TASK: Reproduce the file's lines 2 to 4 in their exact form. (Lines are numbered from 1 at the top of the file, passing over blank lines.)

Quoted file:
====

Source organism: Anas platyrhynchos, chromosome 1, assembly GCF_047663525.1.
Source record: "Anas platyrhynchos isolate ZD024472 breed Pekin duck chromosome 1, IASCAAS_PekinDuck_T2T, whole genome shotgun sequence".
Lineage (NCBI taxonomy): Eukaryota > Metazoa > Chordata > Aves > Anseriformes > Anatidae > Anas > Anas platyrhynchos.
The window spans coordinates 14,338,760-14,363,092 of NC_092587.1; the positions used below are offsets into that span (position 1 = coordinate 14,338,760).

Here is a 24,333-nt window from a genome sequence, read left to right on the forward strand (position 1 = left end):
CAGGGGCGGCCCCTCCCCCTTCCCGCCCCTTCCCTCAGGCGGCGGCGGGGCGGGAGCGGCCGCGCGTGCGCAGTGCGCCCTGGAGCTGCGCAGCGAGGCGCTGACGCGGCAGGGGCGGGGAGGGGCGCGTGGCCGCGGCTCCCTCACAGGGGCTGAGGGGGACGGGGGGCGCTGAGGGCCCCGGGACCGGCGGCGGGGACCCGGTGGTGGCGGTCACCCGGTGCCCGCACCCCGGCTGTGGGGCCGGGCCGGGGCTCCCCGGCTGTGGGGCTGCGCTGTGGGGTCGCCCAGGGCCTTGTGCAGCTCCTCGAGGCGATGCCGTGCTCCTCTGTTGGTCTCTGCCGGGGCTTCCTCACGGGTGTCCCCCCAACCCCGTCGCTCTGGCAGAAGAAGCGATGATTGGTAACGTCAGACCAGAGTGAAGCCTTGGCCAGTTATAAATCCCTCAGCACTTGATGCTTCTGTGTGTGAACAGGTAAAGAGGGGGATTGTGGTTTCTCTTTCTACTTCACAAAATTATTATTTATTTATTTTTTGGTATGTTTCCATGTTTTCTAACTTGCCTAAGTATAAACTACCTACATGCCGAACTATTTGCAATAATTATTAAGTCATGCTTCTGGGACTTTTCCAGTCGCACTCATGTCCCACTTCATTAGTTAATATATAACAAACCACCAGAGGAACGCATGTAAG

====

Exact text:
Source record: "Anas platyrhynchos isolate ZD024472 breed Pekin duck chromosome 1, IASCAAS_PekinDuck_T2T, whole genome shotgun sequence".
Lineage (NCBI taxonomy): Eukaryota > Metazoa > Chordata > Aves > Anseriformes > Anatidae > Anas > Anas platyrhynchos.
The window spans coordinates 14,338,760-14,363,092 of NC_092587.1; the positions used below are offsets into that span (position 1 = coordinate 14,338,760).